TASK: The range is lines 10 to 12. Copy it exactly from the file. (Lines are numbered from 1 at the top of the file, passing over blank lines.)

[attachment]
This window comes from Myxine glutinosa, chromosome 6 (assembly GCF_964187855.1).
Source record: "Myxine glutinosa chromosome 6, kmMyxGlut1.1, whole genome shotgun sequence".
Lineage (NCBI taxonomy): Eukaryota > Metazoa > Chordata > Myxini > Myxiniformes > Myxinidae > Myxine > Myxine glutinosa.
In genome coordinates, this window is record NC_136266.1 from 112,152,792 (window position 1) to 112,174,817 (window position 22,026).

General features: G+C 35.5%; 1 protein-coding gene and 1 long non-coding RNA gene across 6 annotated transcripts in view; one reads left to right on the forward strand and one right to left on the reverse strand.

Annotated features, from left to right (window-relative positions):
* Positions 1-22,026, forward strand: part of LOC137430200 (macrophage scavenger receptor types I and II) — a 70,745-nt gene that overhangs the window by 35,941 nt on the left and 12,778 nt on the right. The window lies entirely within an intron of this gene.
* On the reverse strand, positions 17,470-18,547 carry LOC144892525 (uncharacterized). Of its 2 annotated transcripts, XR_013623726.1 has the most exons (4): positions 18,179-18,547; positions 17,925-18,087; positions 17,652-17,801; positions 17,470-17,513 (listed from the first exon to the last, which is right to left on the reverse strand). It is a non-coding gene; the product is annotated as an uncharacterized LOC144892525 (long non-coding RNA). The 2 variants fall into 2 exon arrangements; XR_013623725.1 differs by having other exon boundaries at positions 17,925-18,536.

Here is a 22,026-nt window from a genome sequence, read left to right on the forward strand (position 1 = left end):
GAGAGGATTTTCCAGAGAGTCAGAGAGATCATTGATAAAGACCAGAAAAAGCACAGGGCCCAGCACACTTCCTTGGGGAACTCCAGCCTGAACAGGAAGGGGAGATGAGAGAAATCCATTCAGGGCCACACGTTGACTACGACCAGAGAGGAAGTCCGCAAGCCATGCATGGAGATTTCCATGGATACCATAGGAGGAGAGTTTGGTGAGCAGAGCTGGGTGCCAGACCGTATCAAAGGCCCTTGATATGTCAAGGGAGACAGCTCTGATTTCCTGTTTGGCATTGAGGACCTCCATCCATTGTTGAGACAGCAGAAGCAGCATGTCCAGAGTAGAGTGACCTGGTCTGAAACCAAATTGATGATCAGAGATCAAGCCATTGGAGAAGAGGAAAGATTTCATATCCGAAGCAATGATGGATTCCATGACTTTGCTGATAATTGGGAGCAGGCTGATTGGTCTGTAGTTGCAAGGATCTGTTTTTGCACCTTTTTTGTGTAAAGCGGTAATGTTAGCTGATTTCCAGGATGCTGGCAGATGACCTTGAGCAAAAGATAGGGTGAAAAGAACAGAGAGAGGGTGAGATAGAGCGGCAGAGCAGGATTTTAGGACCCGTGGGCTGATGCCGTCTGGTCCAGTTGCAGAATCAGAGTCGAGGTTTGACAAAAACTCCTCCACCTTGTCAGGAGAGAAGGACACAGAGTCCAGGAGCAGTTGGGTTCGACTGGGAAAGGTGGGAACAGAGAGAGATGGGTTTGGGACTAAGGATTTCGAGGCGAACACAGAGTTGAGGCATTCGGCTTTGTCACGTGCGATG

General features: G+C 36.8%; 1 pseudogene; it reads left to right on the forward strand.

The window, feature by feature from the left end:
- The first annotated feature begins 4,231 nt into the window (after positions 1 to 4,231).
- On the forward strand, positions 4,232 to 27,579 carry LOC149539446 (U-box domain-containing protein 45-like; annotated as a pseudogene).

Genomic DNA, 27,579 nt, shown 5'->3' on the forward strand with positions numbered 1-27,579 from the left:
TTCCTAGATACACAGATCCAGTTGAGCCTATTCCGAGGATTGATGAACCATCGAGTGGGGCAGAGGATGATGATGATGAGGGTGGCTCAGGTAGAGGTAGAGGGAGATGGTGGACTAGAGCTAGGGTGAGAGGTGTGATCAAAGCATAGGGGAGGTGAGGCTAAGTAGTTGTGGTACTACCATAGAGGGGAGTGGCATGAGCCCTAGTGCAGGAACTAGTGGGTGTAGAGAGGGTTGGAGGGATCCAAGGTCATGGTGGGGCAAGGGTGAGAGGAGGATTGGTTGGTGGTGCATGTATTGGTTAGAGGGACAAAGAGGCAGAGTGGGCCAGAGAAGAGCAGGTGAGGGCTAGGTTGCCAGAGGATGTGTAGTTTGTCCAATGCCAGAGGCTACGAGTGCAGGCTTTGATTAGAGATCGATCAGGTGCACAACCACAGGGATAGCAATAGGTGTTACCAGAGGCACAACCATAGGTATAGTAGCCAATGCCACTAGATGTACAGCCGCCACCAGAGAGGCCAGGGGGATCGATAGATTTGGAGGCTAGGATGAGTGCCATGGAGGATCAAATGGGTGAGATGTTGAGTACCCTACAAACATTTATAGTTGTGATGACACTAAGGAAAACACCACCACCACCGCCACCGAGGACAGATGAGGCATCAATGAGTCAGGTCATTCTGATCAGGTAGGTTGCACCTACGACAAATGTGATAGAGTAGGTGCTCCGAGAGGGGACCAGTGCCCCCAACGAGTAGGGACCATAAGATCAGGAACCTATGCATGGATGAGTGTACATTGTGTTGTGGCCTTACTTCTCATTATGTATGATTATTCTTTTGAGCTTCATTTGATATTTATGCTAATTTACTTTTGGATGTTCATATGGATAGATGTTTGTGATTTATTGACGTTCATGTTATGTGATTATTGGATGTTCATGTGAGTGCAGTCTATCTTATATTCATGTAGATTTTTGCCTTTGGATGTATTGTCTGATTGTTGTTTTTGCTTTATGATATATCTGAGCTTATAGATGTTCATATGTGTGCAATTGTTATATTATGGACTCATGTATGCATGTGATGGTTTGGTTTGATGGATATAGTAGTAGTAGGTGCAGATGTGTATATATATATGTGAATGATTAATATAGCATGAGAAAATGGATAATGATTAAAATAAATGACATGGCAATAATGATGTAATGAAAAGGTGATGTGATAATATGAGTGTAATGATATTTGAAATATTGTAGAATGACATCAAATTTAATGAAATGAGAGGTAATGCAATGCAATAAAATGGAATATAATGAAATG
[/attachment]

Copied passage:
GAGAGGATTTTCCAGAGAGTCAGAGAGATCATTGATAAAGACCAGAAAAAGCACAGGGCCCAGCACACTTCCTTGGGGAACTCCAGCCTGAACAGGAAGGGGAGATGAGAGAAATCCATTCAGGGCCACACGTTGACTACGACCAGAGAGGAAGTCCGCAAGCCATGCATGGAGATTTCCATGGATACCATAGGAGGAGAGTTTGGTGAGCAGAGCTGGGTGCCAGACCGTATCAAAGGCCCTTGATATGTCAAGGGAGACAGCTCTGATTTCCTGTTTGGCATTGAGGACCTCCATCCATTGTTGAGACAGCAGAAGCAGCATGTCCAGAGTAGAGTGACCTGGTCTGAAACCAAATTGATGATCAGAGATCAAGCCATTGGAGAAGAGGAAAGATTTCATATCCGAAGCAATGATGGATTCCATGACTTTGCTGATAATTGGGAGCAGGCTGATTGGTCTGTAGTTGCAAGGATCTGTTTTTGCACCTTTTTTGTGTAAAGCGGTAATGTTAGCTGATTTCCAGGATGCTGGCAGATGACCTTGAGCAAAAGATAGGGTGAAAAGAACAGAGAGAGGGTGAGATAGAGCGGCAGAGCAGGATTTTAGGACCCGTGGGCTGATGCCGTCTGGTCCAGTTGCAGAATCAGAGTCGAGGTTTGACAAAAACTCCTCCACCTTGTCAGGAGAGAAGGACACAGAGTCCAGGAGCAGTTGGGTTCGACTGGGAAAGGTGGGAACAGAGAGAGATGGGTTTGGGACTAAGGATTTCGAGGCGAACACAGAGTTGAGGCATTCGGCTTTGTCACGTGCGATG

General features: G+C 36.8%; 1 pseudogene; it reads left to right on the forward strand.

The window, feature by feature from the left end: